^ abEnsslin, John C. "Bergen County Freeholders choose Ganz as chairman; Democrat gives Republicans 2 top slots", The Record (Bergen County), January 3, 2013. Accessed January 10, 2013. "The swearing-in of Freeholders Tracy Silna Zur and Steve Tanelli gave the Democrats a 4-3 majority and control of the board for the first time in two years. The board elected David Ganz as chairman, as expected.... The reorganization meeting drew several top Democrats from across the state, with U.S. Sen. Bob Menendez swearing in Tanelli, a former North Arlington councilman, and Mayor Cory Booker of Newark swearing in Zur, an attorney from Franklin Lakes."
^Freeholder Home Page, Bergen County, New Jersey. Accessed January 9, 2013. As of date accessed, John D. Mitchell is listed as Chairman, John A. Felice is shown as Vice Chairman, and both John Driscoll, Jr. and Robert G. Hermansen are listed as members despite having terms of office that ended in 2012.
^"Book looks at what drives teens JERSEY INK", The Star-Ledger, May 25, 2006. "Coben, who was born in Newark and grew up in Livingston, graduating from Livingston High School, has relatives in Livingston and often goes there. He has lived in Ridgewood since 1992."
^Staff. "Barbara Demick Named Seoul Bureau Chief", Los Angeles Times, December 10, 2001. Accessed November 3, 2012. "A native of Ridgewood, N.J., Demick earned a bachelor's degree in economic history from Yale University and completed the Bagehot Fellowship in economic and business journalism at Columbia University."
^Herzog, Laura. "Ridgewood honors jazz great who went to RHS", The Ridgewood News, April 15, 2013. Accessed December 5, 2013. "Another name recognized by many serious musicians was former Ridgewood resident Sonny Igoe, who died last spring at age 88. A 1939 Ridgewood High School (RHS) 'distinguished alumni' graduate, Igoe was one of America's great big band drummers, who even played with the 'King of Swing' himself, Benny Goodman."
^"New Voice - Opera announcer with a New Jersey accent", The Record (Bergen County), October 5, 2004. Accessed August 2, 2007. "In the world of opera, Margaret Juntwait, born and raised in Ridgewood and Upper Saddle River, has certainly achieved an enviable position. The Metropolitan Opera announced that the WNYC-FM classical music host with the seductively smooth voice will announce Saturday afternoon radio broadcasts from the Metropolitan Opera."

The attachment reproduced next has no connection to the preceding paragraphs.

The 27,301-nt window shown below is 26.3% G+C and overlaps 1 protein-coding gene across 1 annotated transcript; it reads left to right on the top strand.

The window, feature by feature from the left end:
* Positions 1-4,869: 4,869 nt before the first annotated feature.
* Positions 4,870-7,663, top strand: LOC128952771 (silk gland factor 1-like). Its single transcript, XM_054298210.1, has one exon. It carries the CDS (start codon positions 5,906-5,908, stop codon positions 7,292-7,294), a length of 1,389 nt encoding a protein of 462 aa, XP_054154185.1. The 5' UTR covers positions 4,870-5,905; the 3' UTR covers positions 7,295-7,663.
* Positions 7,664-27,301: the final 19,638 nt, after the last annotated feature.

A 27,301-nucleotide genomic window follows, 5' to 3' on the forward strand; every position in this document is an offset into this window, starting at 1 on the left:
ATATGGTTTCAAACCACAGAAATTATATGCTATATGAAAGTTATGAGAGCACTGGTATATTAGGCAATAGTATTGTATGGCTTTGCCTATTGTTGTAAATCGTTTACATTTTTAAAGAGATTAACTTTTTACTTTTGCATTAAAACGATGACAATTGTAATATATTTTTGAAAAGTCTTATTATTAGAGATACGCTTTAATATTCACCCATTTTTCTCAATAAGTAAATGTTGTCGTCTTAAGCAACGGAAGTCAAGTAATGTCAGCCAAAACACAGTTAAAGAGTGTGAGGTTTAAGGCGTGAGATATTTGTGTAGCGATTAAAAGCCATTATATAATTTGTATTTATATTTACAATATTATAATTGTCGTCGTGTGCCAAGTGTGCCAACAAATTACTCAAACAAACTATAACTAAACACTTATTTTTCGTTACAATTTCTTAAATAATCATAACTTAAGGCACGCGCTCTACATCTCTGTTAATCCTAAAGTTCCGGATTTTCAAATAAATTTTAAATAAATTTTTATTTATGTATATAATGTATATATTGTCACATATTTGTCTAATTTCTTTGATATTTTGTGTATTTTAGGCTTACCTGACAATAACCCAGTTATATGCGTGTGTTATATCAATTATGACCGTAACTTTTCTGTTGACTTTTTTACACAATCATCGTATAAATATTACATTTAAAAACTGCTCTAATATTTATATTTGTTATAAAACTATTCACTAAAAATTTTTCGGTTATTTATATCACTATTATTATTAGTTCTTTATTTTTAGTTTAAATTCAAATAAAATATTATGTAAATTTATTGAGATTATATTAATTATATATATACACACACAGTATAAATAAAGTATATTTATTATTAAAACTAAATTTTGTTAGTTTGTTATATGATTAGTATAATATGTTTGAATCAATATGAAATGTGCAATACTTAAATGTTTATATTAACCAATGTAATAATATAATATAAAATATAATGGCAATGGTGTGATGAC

^Kim, Peter S. "MY FIRST JOB; Howdy, Buckaroo, Here's Your Apron", The New York Times, March 11, 2011. Accessed July 27, 2011. "My mother was a single parent and worked hard to make ends meet. I realized that in order to attend college, I would have to get a job. A Roy Rogers restaurant was opening near Ridgewood, N.J., my hometown, and I was hired on the spot to work there."
^Rohan, Virginia. "Professional juggler", The Record (Bergen County), November 13, 2005. Accessed September 27, 2012. "'I'm sort of half in one world, half in the other at this point of the day,' says MacCallum, a Wyckoff native who has lived in Ridgewood since her elder son was 2 weeks old."
^Staff. "BRIEFING: POLITICS; ROUKEMA RETIRING", The New York Times, November 11, 2001. Accessed January 29, 2011. "Representative Marge Roukema, a leading voice in the Republican Party's moderate wing since her election in 1980, said last week that she would retire after her current term. Ms. Roukema, 72, of Ridgewood, is the longest-serving woman in Congress."
^Kieran Scott, Teenreads.com. Accessed December 1, 2012. "A Jersey-girl through and through, Kieran grew up in Montvale, New Jersey, and attended Pascack Hills High School where she was a cheerleader, singer, actress and occasionally a student. She attended Rutgers University, graduated with a double-major in English and Journalism and now resides in Ridgewood, New Jersey in her very own bachelorette pad."
^Amodio, Joseph V. "Fast Chat: Jordin Sparks discusses life on Broadway", Newsday, October 14, 2010. Accessed January 30, 2012. "You used to live out here in the '90s, when your dad, Phillippi Sparks, played cornerback for the New York Giants. What stands out from that time? We lived a few years in Ridgewood, New Jersey. I walked to school. My dad sometimes would say, 'OK, I'm gonna drive you and your brother today.' But instead of school, he'd take us to Giants Stadium."
^Kobel, Peter. "Percussionist Van Tieghem Hears A Different Drum", Chicago Tribune, August 18, 1987. Accessed October 29, 2012. "Van Tieghem -- tall, angular and soft-spoken -- grew up in Ridgewood, N.J., and now lives in downtown Manhattan. He played in a number of rock bands in high school and then studied percussion at the Manhattan School of Music."
^Weber, Bruce. "Douglas Watt, New York Theater Critic, Dies at 95", The New York Times, October 2, 2009. Accessed July 27, 2011. "Douglas Benjamin Watt was born in the Bronx on Jan. 20, 1914, and he grew up in Hackensack and Ridgewood, N. J. His father was a structural engineer. He sped through high school and entered Cornell University in his middle teens, graduating at 19."